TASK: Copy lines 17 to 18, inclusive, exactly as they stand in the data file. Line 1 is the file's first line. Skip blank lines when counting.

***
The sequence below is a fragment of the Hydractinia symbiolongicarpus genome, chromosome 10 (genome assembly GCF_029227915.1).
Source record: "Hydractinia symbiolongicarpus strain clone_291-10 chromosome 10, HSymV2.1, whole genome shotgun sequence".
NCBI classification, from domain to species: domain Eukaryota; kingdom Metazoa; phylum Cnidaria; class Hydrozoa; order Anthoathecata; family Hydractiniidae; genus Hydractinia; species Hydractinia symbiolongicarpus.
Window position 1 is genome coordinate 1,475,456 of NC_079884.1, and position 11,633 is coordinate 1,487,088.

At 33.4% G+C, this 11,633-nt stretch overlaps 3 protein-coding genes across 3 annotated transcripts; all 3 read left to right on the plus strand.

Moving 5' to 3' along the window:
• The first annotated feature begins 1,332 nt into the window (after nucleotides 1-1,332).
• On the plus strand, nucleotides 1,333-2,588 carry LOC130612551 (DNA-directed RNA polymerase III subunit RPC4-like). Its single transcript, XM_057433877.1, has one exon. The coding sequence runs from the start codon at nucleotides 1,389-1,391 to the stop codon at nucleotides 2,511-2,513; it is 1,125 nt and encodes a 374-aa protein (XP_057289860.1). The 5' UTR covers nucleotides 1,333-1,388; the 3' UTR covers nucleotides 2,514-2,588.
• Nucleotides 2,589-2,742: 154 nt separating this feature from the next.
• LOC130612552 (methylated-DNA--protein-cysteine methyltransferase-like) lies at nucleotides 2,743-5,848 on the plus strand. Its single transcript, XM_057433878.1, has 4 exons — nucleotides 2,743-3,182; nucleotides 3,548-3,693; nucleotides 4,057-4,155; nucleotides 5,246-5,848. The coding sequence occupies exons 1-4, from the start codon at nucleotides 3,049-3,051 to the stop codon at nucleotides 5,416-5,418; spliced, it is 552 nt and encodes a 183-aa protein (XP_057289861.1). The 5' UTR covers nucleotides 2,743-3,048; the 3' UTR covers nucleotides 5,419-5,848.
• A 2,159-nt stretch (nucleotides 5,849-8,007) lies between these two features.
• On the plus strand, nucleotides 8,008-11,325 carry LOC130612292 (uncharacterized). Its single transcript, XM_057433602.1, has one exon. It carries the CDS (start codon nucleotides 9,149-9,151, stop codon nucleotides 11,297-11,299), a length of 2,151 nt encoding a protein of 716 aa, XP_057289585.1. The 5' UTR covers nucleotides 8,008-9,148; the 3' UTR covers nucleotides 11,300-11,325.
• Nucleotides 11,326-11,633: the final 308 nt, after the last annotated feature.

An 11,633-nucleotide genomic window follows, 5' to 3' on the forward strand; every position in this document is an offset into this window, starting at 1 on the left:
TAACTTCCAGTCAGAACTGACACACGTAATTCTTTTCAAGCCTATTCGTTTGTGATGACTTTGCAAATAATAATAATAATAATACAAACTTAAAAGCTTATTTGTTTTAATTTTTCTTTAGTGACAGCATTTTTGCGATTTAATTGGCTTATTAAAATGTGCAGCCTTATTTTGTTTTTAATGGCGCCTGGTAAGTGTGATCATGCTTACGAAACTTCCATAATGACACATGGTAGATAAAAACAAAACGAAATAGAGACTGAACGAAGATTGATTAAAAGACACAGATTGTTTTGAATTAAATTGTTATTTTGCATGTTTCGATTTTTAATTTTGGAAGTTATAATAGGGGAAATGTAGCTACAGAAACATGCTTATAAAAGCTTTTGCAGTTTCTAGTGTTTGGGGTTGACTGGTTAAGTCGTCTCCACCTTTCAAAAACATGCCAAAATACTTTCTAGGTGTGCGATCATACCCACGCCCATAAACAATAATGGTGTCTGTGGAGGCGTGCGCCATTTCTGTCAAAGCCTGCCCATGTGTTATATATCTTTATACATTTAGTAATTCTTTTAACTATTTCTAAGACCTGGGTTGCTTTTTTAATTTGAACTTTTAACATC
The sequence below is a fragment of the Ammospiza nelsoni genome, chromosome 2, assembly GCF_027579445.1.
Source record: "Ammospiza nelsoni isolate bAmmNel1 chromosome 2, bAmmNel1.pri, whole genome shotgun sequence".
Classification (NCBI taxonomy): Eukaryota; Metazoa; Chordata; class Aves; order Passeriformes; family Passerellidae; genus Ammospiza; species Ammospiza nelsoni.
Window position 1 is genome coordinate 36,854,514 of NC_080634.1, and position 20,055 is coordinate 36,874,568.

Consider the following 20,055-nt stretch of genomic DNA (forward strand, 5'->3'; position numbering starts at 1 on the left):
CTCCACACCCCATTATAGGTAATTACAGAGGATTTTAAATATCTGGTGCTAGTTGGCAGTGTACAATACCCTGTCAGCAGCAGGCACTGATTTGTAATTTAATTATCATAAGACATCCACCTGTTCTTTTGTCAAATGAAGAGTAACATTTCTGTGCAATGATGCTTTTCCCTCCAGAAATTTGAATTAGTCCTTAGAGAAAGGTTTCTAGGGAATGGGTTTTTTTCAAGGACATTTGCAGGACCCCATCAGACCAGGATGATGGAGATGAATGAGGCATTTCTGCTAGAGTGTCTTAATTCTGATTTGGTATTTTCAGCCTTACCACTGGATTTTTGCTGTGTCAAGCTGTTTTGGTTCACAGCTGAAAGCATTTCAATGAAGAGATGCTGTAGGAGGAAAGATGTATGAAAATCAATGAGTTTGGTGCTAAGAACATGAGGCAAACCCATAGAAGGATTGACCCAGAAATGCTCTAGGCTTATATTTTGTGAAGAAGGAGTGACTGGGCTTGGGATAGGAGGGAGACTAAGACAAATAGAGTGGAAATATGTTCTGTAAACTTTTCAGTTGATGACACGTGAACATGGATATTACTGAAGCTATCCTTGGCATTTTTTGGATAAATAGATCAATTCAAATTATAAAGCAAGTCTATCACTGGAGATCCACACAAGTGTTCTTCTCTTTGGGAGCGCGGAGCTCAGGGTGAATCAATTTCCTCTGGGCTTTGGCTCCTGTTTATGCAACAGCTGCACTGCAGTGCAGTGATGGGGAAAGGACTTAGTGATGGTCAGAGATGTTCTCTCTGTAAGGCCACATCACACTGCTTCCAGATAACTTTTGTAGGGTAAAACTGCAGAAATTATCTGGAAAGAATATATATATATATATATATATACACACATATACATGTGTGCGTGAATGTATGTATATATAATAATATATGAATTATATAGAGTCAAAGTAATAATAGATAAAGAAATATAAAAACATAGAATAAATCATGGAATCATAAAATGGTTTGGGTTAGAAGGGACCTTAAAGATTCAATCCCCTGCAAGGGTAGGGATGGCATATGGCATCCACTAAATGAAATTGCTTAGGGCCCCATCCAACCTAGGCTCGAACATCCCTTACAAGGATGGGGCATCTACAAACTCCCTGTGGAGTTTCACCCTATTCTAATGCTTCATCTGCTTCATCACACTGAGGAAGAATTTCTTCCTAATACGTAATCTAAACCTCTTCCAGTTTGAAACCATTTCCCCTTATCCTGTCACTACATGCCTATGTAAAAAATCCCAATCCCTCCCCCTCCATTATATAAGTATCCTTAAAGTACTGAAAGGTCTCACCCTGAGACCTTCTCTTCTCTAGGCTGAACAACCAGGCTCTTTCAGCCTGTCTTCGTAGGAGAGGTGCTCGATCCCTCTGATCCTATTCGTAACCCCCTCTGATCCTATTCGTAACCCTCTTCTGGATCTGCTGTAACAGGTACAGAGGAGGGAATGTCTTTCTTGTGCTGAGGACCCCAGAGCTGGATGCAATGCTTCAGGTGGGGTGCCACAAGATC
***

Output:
Source record: "Ammospiza nelsoni isolate bAmmNel1 chromosome 2, bAmmNel1.pri, whole genome shotgun sequence".
Classification (NCBI taxonomy): Eukaryota; Metazoa; Chordata; class Aves; order Passeriformes; family Passerellidae; genus Ammospiza; species Ammospiza nelsoni.